Institute of Digital Health, this is literally, as well as metaphorically, true!
The surge in demand for personalised products will create pressure for more effective use of
This is important because resources are finite, and as we all know, tensions over resources
can lead to dramatic consequences.
It's imperative that we reduce waste, eliminate toxicity, use raw material more efficiently and
emphasise recycling and recovery.
The third revolution makes it possible to use new technologies to use resources more
effectively, whether through materials lightweighting advances or helping smart cars driving
more efficiently.
Recycling and recovery also applies to resources themselves.
At WMG, Dr Rohit Bhagat is researching the use of electrochemical remediation to bring back
contaminated industrial land into residential use.
Again, this is a digital technology developed for one purpose now being used to transform
another sector, hopefully releasing thousands of acres of land in our crowded cities for
This linking of electro-chemistry and housing is an example of one of the key features of the
third industrial revolution – the pervasiveness of technologies.
As Omar Ishrak says, “It's not enough to know about different technologies, you have to be
able to combine them”.
This can create, new, unexpected breakthroughs.
The UK National Synchrotron facility is not the first place you'd look for a solution to Foot and
Mouth disease.
But bringing together a particle accelerator with pathogenic research made it possible to
understand viruses at the nano-scale. That helps create better vaccines.
In construction, Polli-Brick turns recycled PET bottles into modular building materials and
uses CAD to create dramatic new buildings like the eco-ark in Taipei; the first building to be
made entirely from garbage.
Technologies combining, creating new systems and approaches.
This pervasiveness of digitally driven technology will play a huge role in managing future
energy markets.
Jeremy Rifkin argues that millions of people will produce their own energy, transforming how
power is created and distributed through what he calls an “energy internet”.
Such self-generation will emphasise energy conservation as users seek to contribute to the
At WMG, we're working with manufacturers Bladon Jets to develop micro gas turbines that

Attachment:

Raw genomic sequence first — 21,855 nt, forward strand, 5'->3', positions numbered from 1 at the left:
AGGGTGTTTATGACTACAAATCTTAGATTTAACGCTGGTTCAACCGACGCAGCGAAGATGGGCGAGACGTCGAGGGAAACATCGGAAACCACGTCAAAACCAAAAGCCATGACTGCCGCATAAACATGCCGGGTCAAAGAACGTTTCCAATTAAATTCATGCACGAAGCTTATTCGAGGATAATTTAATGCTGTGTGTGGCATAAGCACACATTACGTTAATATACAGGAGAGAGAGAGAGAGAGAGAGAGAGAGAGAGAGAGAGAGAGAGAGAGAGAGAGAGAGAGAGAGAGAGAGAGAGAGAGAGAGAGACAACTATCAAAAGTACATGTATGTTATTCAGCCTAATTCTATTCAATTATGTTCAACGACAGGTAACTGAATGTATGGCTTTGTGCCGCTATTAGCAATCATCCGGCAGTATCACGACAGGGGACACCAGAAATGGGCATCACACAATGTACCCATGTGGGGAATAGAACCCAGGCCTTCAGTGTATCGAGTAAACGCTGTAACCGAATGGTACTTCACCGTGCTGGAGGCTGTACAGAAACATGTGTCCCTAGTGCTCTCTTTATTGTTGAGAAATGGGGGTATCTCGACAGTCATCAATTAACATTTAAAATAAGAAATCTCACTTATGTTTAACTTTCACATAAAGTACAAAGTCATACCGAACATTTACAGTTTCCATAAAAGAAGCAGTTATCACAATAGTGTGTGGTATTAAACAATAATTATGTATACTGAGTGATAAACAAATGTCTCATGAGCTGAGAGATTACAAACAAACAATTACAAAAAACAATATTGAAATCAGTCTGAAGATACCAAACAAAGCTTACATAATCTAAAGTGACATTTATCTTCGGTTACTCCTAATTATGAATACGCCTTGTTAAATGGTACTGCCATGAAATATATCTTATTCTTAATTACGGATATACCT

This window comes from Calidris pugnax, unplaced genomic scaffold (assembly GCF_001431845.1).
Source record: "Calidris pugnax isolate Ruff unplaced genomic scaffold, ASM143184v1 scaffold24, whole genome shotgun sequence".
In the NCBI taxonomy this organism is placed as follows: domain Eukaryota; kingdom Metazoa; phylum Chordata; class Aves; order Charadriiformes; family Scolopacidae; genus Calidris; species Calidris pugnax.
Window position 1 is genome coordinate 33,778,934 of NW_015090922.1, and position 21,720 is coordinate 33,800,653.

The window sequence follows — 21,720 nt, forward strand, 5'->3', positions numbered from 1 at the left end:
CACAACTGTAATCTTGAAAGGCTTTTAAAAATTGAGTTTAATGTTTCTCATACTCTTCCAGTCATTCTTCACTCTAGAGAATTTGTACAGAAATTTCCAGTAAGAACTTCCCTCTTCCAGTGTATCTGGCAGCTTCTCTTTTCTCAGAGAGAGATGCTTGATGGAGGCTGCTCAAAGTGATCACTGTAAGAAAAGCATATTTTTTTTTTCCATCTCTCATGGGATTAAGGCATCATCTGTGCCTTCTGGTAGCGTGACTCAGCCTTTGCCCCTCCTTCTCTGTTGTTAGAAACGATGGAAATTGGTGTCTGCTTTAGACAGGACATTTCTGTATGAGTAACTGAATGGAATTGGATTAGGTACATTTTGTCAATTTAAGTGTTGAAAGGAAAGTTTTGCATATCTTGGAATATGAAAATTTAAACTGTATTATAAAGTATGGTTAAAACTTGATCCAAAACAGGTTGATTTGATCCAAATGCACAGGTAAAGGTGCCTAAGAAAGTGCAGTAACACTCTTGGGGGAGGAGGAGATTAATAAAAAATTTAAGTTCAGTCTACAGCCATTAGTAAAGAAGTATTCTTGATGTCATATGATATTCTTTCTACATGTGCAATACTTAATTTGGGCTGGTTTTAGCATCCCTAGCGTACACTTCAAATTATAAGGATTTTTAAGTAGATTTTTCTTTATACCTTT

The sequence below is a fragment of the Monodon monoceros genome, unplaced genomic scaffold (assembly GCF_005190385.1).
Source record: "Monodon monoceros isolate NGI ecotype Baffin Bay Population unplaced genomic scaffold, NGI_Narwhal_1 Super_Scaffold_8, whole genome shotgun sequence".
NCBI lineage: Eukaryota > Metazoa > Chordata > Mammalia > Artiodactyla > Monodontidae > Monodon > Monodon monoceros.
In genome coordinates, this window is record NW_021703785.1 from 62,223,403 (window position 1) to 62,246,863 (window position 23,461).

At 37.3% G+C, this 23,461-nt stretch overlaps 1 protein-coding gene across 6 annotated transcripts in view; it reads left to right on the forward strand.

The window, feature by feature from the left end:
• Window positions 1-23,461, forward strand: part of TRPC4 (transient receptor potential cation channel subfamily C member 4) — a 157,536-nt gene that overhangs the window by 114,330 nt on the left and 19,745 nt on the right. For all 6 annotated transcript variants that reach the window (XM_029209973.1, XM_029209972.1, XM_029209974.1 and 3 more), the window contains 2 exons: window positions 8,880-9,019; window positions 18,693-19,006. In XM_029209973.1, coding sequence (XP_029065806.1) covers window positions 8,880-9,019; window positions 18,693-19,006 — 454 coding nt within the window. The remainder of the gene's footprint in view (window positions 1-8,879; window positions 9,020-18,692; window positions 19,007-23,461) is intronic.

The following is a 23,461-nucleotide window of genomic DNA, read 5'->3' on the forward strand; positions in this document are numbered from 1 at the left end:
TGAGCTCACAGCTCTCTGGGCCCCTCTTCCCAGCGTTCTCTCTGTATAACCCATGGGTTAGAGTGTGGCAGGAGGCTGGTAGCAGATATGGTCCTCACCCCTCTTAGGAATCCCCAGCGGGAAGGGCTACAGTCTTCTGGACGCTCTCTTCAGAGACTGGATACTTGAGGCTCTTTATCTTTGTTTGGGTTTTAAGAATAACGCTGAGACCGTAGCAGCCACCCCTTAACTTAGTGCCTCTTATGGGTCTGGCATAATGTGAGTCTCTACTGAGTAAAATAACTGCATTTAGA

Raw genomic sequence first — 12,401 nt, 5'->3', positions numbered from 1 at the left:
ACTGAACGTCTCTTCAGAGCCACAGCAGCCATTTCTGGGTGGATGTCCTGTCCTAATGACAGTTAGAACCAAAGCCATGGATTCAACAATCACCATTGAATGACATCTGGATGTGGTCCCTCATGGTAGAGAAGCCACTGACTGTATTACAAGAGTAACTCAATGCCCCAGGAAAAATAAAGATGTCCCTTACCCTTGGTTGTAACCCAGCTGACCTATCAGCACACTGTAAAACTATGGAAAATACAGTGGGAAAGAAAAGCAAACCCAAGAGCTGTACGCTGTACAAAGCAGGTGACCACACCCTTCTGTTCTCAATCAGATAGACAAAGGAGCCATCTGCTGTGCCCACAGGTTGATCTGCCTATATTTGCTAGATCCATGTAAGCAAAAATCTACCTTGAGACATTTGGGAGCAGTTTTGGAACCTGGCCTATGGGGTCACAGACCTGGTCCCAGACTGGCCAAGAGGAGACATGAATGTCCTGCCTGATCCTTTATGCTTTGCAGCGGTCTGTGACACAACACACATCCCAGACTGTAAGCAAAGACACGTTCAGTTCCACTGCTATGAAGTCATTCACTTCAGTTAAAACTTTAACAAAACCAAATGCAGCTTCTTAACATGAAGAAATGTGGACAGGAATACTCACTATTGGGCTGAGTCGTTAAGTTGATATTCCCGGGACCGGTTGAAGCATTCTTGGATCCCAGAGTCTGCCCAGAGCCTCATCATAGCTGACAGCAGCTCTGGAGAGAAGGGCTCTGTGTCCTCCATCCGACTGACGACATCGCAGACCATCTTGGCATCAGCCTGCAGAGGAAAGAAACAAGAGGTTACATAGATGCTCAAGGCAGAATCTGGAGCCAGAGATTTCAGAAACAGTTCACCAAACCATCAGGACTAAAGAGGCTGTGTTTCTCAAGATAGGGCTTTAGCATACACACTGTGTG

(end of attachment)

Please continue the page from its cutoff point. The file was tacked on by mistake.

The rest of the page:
improve energy usage in range extended electric vehicles.
Finally, there is one resource essential to all of the above.
The people who will develop these technologies.
A major problem facing economies around the world is a lack of skilled engineers.
Companies need to take responsibility for securing this essential resource!
We need integrated education programmes to create a stream of highly skilled young people.
At WMG this starts with our Academy for Young Engineers, training 14-19 year olds.
However, in both the UK and India, there is a chronic and growing shortage of graduate
engineers throughout engineering and advanced manufacturing.
As DRDO's Vijay Saraswat has said, “In India a meagre four persons out of every 1,000 are
choosing S&T or research, as compared to 110 in Japan, 76 in Germany and even eight in
Without a graduate-level skilled workforce, innovative companies cannot grow, adopt new
technologies or create new products. We can only address this through new industry funded
undergraduate programmes.
These courses need to exploit the latest technologies to impart research-driven knowledge
and be taken by individuals part time at their workplace.
We're doing this at WMG, applying the unique customer focused approach of WMG’s
postgraduate programmes at undergraduate level.
Whether in the UK or India, Business needs to invest in this precious resource now, before
the gap grows too great.
The third industrial revolution is already here. It is all around us.
We're seeing new business models, new ways of developing, simulating and validating
We're seeing new markets, a new emphasis on the integration of physicality, software,
systems and processes.
We're seeing new methods of manufacturing, new resource pressures, new supply chains
and networks.
The effects of this cannot be avoided, but they can be anticipated and profited from.
Last year, digital photography firm Instagram was sold for one billion dollars.
Kodak, the giant of pre-digital photography, went into bankruptcy.
Not all companies will have such starkly divergent fates, but the third industrial revolution
means we must all seize the opportunities the new global, digital, networked economy offers

-1- Delhi It's always a joy to be back “home”. Mr Shriram